As we age, bones creak, hearing wanes, and cognition diminishes. Promises of rejuvenation have always besieged a vulnerable market seeking the fountain of youth. Now, there seems to be a clinically tested elixir that promises to restore lost brain power – a simple Chinese herbal remedy. So, does it work?
The coronavirus pandemic has spawned an equally concerning mis- and disinformation pandemic. The latest myth is that mRNA vaccines may trigger prion diseases like Alzheimer's.
With vanishingly few exceptions, we do not understand the underlying causes of dementia. A new study adds evidence to the hypothesis that unintended side-effects of anticholinergics may be involved.
A few articles from the stack I've created. It's a way to gently open the firehose of information and articles that come across our desks each week.
Our ability to forget provides a survival advantage – while assuaging suffering in the process.
President Donald Trump completed his first periodic medical examination at Walter Reed National Military Medical Center. His White House physician, Rear Adm. Ronny Jackson, released a statement of his findings and held a protracted press conference. His conclusions discussed here.
Too much, too little, and just the right amount of sleep have been linked to death. Sorry.
In the fight against Alzheimer's, memory loss has kept its place as the frontrunner of early warning signs, but that may no longer hold true.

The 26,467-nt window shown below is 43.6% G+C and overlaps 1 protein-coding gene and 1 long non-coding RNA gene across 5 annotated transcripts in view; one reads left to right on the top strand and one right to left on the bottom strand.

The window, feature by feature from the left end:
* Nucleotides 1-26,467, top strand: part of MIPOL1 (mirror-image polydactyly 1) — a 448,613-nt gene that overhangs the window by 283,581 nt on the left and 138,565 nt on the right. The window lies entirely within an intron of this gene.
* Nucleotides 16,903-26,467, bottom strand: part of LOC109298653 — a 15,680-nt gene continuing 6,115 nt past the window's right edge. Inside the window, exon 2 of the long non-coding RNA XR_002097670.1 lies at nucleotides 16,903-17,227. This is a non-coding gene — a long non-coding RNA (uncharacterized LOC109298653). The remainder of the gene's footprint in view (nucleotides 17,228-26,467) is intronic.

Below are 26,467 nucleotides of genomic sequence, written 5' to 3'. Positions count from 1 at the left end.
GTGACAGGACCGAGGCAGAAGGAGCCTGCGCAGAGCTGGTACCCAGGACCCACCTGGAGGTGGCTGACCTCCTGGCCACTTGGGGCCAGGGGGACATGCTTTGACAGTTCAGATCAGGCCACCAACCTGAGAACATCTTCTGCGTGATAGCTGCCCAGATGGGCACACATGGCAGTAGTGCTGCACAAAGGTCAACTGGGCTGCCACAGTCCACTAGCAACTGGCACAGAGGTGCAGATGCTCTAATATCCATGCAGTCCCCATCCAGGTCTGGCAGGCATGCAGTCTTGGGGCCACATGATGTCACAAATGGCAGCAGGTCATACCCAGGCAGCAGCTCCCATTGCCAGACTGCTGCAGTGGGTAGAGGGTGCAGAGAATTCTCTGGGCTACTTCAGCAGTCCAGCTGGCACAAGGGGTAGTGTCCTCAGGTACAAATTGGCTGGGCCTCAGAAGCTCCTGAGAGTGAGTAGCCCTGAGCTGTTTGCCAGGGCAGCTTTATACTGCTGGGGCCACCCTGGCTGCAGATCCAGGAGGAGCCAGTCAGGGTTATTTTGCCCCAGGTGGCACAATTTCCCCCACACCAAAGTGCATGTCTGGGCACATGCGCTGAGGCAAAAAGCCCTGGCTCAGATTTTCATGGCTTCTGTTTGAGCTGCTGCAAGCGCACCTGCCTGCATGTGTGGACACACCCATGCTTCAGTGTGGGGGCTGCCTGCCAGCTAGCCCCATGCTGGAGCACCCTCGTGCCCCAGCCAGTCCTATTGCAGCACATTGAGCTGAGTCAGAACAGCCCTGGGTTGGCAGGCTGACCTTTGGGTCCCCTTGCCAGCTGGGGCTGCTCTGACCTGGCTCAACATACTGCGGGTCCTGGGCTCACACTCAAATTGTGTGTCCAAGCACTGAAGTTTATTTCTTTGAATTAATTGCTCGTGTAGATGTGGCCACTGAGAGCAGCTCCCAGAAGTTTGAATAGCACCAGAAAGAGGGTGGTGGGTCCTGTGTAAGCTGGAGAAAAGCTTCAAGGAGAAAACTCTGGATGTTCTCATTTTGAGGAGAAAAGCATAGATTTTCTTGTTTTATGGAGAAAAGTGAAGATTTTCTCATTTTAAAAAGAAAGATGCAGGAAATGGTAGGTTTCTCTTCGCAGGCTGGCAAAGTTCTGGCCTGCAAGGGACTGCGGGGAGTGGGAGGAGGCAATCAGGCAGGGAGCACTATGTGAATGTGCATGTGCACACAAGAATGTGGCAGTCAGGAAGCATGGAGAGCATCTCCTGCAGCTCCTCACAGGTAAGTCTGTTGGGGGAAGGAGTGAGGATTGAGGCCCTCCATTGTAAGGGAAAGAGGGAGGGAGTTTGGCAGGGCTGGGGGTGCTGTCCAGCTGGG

Pregnant women are advised to avoid cat litter boxes — so they don't get infected with Toxoplasmosis gondii, which can cause birth defects. Recent research also suggests that this parasite may also be linked to neurodegenerative diseases such as Parkinson's and Alzheimer's.
While we often pooh-pooh the claims of marketers for the efficacy of dietary supplements, we're not blind to the possibilities. One supplement that has been studied in transgenic growth hormone (or TGM) mice may hold promise for treating or staving off neuro-degenerative diseases such as Alzheimer's. More work is needed, of course.
In a surprising report, researchers using data from the long-term Framingham, MA study have shown that the age-specific incidence of new cases of dementia have actually fallen by 44 percent since 1977. The number of overall new cases, however, will continue to rise as the population ages.